WASHINGTON -- The federal government has agreed to pay $170,000 to the widow of a Communist Party member whom the FBI harassed during its widespread investigation of radicals in the 1950s and 1960s, the American Civil Liberties Union said Thursday.
Under the agreement, the government is paying Lillie Albertson of New York City $170,000 in settlement of her claims against the FBI for its illegal surveillance and harassment of her and her late husband, William Albertson.
'I'm glad it's over,' Lillie Albertson said of the settlement. 'It's a vindication of Bill. They were wrong. There was no justification for what they did, what they did was un-American.'
Albertson was a prominent official in the U.S. Communist Party in the 1950s and 1960s. He was targeted by the law enforcement agency as part of its COINTELPRO operation, which sought to infiltrate, spy on and disrupt the activities of radical and dissident groups, especially those on the left but also including the civil rights movement and some national church organizations.
According to the ACLU, which had brought the lawsuit on behalf of Lillie Albertson, the FBI wiretapped the Albertsons' telephone and followed them for years.
The agency's harassment culminated in 1964 when the FBI planted a forged letter designed to make it appear that William Albertson was an FBI informant in what was called a 'snitchjacket' operation.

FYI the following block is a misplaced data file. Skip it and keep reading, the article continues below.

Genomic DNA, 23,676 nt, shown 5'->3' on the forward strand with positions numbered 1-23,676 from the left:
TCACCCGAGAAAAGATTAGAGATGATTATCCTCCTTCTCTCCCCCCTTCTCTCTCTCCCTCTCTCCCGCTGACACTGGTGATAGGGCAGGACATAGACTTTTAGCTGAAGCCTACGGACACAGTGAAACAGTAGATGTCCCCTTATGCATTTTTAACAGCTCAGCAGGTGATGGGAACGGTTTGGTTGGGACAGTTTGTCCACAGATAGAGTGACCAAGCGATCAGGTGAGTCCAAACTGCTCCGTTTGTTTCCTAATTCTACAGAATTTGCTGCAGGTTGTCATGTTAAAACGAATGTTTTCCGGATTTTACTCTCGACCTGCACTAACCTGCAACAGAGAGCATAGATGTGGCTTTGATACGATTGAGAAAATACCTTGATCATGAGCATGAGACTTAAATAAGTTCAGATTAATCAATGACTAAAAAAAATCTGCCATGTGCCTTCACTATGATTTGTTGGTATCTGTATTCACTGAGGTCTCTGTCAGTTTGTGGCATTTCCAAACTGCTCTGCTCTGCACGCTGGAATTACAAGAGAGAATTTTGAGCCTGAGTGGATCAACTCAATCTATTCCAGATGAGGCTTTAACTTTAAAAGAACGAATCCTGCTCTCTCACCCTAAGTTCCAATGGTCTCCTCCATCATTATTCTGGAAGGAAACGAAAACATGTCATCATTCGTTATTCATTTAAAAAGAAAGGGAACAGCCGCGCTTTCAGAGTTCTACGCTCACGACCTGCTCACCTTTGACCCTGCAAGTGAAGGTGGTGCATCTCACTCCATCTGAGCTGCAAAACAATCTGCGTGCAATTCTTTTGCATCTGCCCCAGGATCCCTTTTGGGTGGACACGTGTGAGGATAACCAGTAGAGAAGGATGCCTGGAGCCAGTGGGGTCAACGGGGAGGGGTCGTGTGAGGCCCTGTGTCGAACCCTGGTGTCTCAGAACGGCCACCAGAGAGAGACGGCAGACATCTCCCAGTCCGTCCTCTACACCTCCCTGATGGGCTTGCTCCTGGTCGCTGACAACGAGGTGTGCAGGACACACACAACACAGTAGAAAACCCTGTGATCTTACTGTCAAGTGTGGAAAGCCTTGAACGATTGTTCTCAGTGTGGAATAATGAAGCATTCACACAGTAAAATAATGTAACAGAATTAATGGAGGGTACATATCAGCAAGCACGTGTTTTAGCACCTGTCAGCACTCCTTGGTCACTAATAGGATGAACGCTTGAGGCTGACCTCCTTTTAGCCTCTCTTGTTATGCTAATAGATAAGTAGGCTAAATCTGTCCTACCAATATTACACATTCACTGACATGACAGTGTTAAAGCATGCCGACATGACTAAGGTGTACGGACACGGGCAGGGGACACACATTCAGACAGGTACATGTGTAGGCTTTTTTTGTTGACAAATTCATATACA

Albertson's colleagues discovered the letter and expelled him from the party. As a result, he lost his job and his family was ostracized and harassed by both the FBI and his former associates.
In 1975, three years after Albertson' death, an FBI document surfaced under the Freedom of Information Act showing the bureau's role in framing him.
Additional documents were later released, including one in which FBI agents wrote of the letter plant that, 'If it does not result in Albertson's outright expulsion from the CP, at the very least it may be expected to raise suspicions causing his isolation and neutralization within party ranks.'
In 1977, the ACLU filed an administrative claim on behalf of Albertson's widow seeking money damages from the FBI and in 1984 filed suit in federal court in Washington, D.C.
'At long last, by making this payment to Ms. Albertson, the government has conceded that its actions were wrong -- that however abhorrent a person's political beliefs may be to the government, the government may not seek to silence or punish that person for those beliefs,' said Kate Martin, director of the ACLU's National Security Litigation Project.
'The government attacked the Albertsons because it did not like their politics, deliberately and secretly setting out to silence them,' Martin said. 'If the rule of law means anything, it means that the government should not get away with this.'
Albertson said the FBI agents involved 'knew they were guilty, that we were right and they had done something illegal. If the perpetrators pay, they'll think twice about doing it again to someone else.'
During the long litigation process, the government had sought to dismiss the case on national security grounds -- contentions rejected by both the federal district court and the Court of Appeals for the District of Columbia Circuit.
The government had requested the Supreme Court review the case, but is withdrawing that request as part of the settlement.